Considering Crypto? Here's What to Think About
As the investment world goes crazy for crypto, Morningstar Investment Management's Dan Kemp explains what to consider before putting it in your portfolio.
Holly Black: Welcome to Morningstar. I'm Holly Black. With me is Dan Kemp from Morningstar Investment Management.
Dan Kemp: Hello, Holly.
Black: So, Dan Kemp, the world is going crazy for crypto. What is driving all this interest?
Kemp: Well, there's so much driving it at the moment. As we know, you can't have a conversation with people in the investment world without it turning to crypto pretty quickly. And I think it's important to divide up the drivers between the initial drivers and the things that are now keeping the interest going. So, the initial drivers were a combination of a new technology, blockchain and Bitcoin originally and then obviously other cryptocurrencies and tokens along the way, and also concerns about fiat currency, paper money, and electronic money and the actions of central banks, and then low interest rates and the fact that people are looking for returns in unusual places. That's what seemed to get cryptocurrencies going.
What's happened since then, of course, is that people appear to be making fortunes in cryptocurrency. And of course, that then creates momentum as more and more people get pulled in in the belief of a very fast, very easy riches to be had. And so, that's creating an incredible amount of momentum and also interest around the asset class.
Black: Well, that's it. Some people have seemingly become overnight millionaires. And the question is whether that can continue. Obviously, you think about valuation first. How do you think about that with something like cryptocurrency that's all a bit new and difficult to judge?
Kemp: Well, the first thing to remember is that these stories of overnight riches are nothing new. We've seen many occasions in the past when these sudden enthusiasms have led to incredible increases in the price of a particular asset, be it tulips or South Sea stock or rail companies or all sorts of different things where there's been this incredible enthusiasm about one particular asset class. It's typically been accompanied by a change in technology and low interest rates. And what we see is because the price rises so quickly that people become very wealthy overnight. The question is whether people can hang on to that wealth, and that's dependent on two things. The first is the underlying quality of the asset, but also the distance between what is a fair value of a particular asset and what the price is. The greater the difference between the fair value of the asset, the higher the likelihood that people can lose money or even worse get sucked in at the top of the market before it falls. And we have to learn these lessons of the past when thinking about any new investment, not just cryptocurrency, but anything new and popular that comes along.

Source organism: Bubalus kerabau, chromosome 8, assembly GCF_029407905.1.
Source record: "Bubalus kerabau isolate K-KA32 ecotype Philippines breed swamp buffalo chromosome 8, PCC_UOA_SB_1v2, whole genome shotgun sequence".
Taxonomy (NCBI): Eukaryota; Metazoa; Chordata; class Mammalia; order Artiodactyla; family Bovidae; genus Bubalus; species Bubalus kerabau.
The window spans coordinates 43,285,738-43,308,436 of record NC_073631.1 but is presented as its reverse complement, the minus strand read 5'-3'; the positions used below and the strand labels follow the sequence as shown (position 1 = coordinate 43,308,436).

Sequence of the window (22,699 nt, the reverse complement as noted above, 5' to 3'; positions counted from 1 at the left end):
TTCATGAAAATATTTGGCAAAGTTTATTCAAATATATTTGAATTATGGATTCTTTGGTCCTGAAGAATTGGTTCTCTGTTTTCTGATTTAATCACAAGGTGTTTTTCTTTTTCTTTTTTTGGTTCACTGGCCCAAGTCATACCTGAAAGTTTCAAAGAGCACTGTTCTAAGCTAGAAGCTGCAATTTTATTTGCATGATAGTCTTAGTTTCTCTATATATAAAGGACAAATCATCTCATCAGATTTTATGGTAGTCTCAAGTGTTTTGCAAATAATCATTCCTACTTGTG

Black: So, here's the key question, Dan. Does crypto have a place in my investment portfolio?
Kemp: Well, Holly, I cannot comment on your investment portfolio, but I think most investors need to be very careful about including cryptocurrency in their portfolio for any number of reasons. The first thing is that I'm using a generic term cryptocurrency, which covers a huge number of actually different types of coins and different tokens and different technology. So, first of all, you have to know what it is that you are buying. And then, second, when you have established what it is you are buying, think about why it has a value. Some things appear to have a value just because they are popular. But as with all fashions, that popularity can disappear overnight and suddenly you find the thing that you thought had value doesn't really. And so, really understand why it is that something has any value at all, but then secondly, why it's as valuable as it appears to be at the moment.
And then, once you've been through that process, then there may be a case for having some diversifying assets in your portfolio which don't act in the normal way of stocks and bonds. But remember, the point of a diversifying asset is something that preserves wealth when traditional assets are falling in value. The purpose of a diversifying asset is not to try and make overnight fortunes. That's not how investment works over the long term. And so, I would be very, very careful about holding crypto assets in your portfolio. Make sure that you understand the risk that it conveys. And remember that investing is really very boring. It's about making long-term decisions based on valuation and spreading your risk, and that never changes.
Black: Dan, thank you so much for your time. For Morningstar, I'm Holly Black.